Hi everyone! I hope you all had a good week! I am happy we have a long weekend. Since its almost Halloween, I decided to research “strange” bats. I guess my definition of strange is different than others, because my…
Hi everyone! I hope you all had a good week. I was looking up interesting bats from around the world and found a really adorable one called the Rousettus Bat. Rousettus bats are also more commonly known as Egyptian Fruit Bats. These bats have orange-yellow fur around their necks that match nicely with the dark brown and gray fur along their backs and stomachs. Rousettus bats are found in the tropical rainforests, savanna, and tropical deciduous forests in Africa. They are also found in scrub forests of Mediterranean Turkey. Egyptian Fruit bats eat a lot of fruit each night. They like to eat soft, pulpy fruit, especially wild dates. They also eat unripe fruit and fruit damaged by insects or fungus. Because they eat this fruit, they are able to survive when ripe fruit is not available. If you would like to read more about the Rousettus bat, you can find information here. And now for the exciting news! Herndon Nature Fest is tomorrow afternoon from 1 – 5 PM. It is being held at Runnymede Park, 195 Herndon Pkwy in Herndon, VA. Save Lucy’s President, Mrs. Sturges, will be there with some bats and I will be there too! If you are in the area, I hope to see you there. Have a good week!
Hi everyone! I hope you all had a good week! Since Shark Week is starting Sunday, instead of the wonderful Bat Week, I thought that I should have this week’s blog also be slightly sharky. Even though they aren’t bats, sharks are very important to us and do need help. Since Shark Week does raise awareness about how important they are, I decided that this year, I won’t be quite so hard on them. After all, they can’t help it that they aren’t lovely little bats. I did a little bit of research and discovered that there is a beach in South Africa called Gansbaai. This beautiful beach has been nicknamed Shark Ally because there are so many sharks in the water there. In honor of the sharks that swim around that beach, I decided to write this blog about a bat from South Africa. I found an adorable fruit bat called the Straw-colored Fruit bat. The Straw-colored Fruit bat, like its name suggests, has straw colored fur. They also have olive or brown fur mixed in with the straw colored fur. They have big eyes, big ears, and pointy heads that help them reach fruit. These bats, along with other fruit bats, have cheek pouches. They use the cheek pouches to stash fruit in. They like to do this, then fly away with their yummy fruit. They do this so that other bats can’t get to their tasty meal. Straw-colored fruit bats eat a lot of fruit, their favorites seem to be mangoes, dates, figs, baobab flowers (which bats are drawn to because they are very stinky), passion fruit, and avocados. Apparently, these bats are very vocal eaters, and like to scream about their food finds to their friends. They smack their lips while they eat, which I find […]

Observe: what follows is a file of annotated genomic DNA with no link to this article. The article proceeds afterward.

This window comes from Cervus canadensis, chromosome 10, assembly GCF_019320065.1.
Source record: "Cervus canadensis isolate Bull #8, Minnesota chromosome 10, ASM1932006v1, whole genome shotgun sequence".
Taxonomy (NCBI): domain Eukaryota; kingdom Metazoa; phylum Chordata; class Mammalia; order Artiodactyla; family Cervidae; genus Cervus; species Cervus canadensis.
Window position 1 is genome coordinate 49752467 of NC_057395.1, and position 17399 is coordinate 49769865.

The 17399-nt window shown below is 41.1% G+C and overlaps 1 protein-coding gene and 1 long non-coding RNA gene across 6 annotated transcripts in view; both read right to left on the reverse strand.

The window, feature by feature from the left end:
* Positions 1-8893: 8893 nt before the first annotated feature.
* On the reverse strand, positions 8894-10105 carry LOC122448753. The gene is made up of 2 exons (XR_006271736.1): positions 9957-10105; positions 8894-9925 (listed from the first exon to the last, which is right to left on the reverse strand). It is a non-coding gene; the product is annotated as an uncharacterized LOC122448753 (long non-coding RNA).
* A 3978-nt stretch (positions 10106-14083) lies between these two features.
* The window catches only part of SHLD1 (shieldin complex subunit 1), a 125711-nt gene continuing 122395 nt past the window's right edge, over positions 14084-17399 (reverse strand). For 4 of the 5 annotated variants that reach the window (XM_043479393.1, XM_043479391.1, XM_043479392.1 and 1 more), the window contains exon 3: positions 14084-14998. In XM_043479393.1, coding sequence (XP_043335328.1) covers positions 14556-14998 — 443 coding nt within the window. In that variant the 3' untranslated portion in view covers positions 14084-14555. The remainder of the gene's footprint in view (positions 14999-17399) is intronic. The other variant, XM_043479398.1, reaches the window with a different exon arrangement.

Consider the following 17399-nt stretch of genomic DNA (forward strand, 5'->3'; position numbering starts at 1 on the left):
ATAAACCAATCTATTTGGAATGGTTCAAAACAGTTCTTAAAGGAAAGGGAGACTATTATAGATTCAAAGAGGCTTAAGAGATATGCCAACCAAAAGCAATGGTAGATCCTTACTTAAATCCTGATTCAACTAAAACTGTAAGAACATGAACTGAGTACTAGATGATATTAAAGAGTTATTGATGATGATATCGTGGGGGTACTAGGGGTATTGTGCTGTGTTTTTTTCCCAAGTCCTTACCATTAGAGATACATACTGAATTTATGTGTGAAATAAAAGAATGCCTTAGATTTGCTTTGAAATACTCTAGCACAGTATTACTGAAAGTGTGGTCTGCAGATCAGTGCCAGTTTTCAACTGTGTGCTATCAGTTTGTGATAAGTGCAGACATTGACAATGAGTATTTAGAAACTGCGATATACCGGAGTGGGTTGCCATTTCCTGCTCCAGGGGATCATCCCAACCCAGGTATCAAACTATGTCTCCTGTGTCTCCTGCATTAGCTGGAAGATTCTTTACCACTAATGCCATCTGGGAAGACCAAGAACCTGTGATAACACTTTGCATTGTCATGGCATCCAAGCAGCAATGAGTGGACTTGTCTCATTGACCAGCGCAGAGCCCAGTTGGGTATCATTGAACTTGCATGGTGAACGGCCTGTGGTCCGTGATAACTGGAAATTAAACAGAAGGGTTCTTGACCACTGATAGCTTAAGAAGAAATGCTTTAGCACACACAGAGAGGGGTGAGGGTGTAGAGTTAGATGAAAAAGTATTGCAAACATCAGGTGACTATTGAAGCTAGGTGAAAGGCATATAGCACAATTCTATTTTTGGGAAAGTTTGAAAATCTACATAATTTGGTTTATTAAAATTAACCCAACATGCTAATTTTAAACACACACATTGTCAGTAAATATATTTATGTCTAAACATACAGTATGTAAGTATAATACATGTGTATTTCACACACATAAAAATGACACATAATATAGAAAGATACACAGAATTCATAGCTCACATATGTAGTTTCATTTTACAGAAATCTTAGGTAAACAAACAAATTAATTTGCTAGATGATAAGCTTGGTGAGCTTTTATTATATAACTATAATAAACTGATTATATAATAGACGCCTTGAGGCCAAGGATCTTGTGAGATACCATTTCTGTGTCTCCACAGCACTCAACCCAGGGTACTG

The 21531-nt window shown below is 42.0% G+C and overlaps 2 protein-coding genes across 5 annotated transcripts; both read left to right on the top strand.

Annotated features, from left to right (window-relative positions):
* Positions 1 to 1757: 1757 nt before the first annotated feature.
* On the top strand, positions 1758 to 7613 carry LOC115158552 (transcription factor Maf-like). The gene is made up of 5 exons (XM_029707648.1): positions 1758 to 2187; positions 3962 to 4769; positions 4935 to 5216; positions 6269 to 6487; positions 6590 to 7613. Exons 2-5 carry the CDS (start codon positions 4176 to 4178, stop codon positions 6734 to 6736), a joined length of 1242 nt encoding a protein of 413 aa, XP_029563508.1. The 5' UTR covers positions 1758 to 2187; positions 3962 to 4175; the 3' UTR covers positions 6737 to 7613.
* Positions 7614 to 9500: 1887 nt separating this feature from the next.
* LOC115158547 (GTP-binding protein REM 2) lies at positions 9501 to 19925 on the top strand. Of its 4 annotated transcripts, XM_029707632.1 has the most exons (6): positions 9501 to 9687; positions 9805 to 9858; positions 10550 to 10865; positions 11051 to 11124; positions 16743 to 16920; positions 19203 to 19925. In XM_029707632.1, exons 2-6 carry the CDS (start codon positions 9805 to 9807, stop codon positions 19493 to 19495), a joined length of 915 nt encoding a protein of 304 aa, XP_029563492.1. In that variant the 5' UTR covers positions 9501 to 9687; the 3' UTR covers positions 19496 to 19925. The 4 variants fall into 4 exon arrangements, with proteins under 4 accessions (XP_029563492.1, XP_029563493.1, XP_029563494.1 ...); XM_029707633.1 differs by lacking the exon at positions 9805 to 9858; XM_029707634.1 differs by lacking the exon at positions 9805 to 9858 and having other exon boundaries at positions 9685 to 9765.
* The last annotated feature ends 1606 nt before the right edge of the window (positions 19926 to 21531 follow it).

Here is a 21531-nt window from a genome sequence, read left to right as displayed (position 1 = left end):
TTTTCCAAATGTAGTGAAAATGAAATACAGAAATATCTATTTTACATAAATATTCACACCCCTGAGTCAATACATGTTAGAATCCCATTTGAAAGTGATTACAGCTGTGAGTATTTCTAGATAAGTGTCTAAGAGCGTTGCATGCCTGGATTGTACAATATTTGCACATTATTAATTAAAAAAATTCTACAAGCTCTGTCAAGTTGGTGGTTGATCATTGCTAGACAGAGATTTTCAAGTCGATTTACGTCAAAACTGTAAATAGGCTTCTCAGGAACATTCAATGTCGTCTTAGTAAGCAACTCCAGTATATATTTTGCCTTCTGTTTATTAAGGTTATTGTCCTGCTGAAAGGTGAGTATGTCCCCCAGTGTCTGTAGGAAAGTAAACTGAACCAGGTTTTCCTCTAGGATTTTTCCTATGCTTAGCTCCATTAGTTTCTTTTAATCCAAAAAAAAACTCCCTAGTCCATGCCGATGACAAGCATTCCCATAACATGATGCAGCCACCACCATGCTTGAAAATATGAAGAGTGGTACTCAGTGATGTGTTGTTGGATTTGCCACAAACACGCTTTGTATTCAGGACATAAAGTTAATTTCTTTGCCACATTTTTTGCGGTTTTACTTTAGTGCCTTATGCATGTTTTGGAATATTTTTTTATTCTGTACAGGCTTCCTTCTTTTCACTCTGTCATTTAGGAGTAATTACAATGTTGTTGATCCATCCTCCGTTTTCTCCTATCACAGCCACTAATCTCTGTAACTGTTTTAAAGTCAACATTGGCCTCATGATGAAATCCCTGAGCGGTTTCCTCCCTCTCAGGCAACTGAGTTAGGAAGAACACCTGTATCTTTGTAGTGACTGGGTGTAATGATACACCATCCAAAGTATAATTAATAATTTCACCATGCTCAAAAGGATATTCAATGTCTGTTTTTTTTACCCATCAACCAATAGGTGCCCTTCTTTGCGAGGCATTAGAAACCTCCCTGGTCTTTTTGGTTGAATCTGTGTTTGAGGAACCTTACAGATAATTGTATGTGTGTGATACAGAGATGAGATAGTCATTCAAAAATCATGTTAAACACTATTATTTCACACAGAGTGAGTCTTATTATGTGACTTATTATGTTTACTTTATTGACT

Hi everyone! I hope you all had a good week. I have had another nice and relaxing one. As I was looking for batty news, I stumbled upon a really interesting article. A research team in Kenya was studying African Yellow House Bats. There are 21 known species of African Yellow House Bats and the scientists were trying to accurately classify all the species when they made an amazing discovery. They believe they have discovered two new species of these bats! House Bats get their name from the fact that they like to roost in urban environments, but they are still very difficult to catch and study. Scientists knew there were different kinds because, while most of them have distinctive yellow bellies, some have brown or orange ones. Other than that, their physical differences are difficult to distinguish. Using skin samples, scientists analyzed the DNA of 100 bats in Kenya. They compared the samples to the bats in their genetic database and developed an African House Bat family tree. The new family tree helped organize the bats and showed that there are two distinct genetic lineages. Even though it is almost certain that these two bat species are new, researchers still have to show that they exhibit unique features, both physically and behaviorally, before they can officially be classified as new species. If you would like to read more about this exciting news, you can find information here. I hope everyone has a good week. Happy Bastille Day to everyone in France!